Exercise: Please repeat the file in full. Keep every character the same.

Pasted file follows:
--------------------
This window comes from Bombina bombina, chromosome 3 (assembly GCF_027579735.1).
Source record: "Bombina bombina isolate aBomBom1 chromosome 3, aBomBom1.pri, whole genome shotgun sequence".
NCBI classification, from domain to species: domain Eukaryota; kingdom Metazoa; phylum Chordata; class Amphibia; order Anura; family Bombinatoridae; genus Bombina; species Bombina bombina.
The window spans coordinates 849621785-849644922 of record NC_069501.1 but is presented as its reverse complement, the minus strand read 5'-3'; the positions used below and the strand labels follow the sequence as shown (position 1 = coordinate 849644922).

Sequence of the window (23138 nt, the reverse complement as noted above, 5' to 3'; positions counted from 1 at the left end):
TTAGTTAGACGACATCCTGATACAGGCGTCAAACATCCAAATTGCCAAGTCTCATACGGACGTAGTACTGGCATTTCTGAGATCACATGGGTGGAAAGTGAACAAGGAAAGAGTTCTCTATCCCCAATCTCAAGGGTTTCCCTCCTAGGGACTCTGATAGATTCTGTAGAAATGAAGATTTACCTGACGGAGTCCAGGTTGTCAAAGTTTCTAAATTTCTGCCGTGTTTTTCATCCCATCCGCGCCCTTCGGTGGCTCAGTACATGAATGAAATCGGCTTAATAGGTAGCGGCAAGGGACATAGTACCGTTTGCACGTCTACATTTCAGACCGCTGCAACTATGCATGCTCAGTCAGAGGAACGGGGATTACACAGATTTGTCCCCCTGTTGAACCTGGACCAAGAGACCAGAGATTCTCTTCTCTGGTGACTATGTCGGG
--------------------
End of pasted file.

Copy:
This window comes from Bombina bombina, chromosome 3 (assembly GCF_027579735.1).
Source record: "Bombina bombina isolate aBomBom1 chromosome 3, aBomBom1.pri, whole genome shotgun sequence".
NCBI classification, from domain to species: domain Eukaryota; kingdom Metazoa; phylum Chordata; class Amphibia; order Anura; family Bombinatoridae; genus Bombina; species Bombina bombina.
The window spans coordinates 849621785-849644922 of record NC_069501.1 but is presented as its reverse complement, the minus strand read 5'-3'; the positions used below and the strand labels follow the sequence as shown (position 1 = coordinate 849644922).

Sequence of the window (23138 nt, the reverse complement as noted above, 5' to 3'; positions counted from 1 at the left end):
TTAGTTAGACGACATCCTGATACAGGCGTCAAACATCCAAATTGCCAAGTCTCATACGGACGTAGTACTGGCATTTCTGAGATCACATGGGTGGAAAGTGAACAAGGAAAGAGTTCTCTATCCCCAATCTCAAGGGTTTCCCTCCTAGGGACTCTGATAGATTCTGTAGAAATGAAGATTTACCTGACGGAGTCCAGGTTGTCAAAGTTTCTAAATTTCTGCCGTGTTTTTCATCCCATCCGCGCCCTTCGGTGGCTCAGTACATGAATGAAATCGGCTTAATAGGTAGCGGCAAGGGACATAGTACCGTTTGCACGTCTACATTTCAGACCGCTGCAACTATGCATGCTCAGTCAGAGGAACGGGGATTACACAGATTTGTCCCCCTGTTGAACCTGGACCAAGAGACCAGAGATTCTCTTCTCTGGTGACTATGTCGGG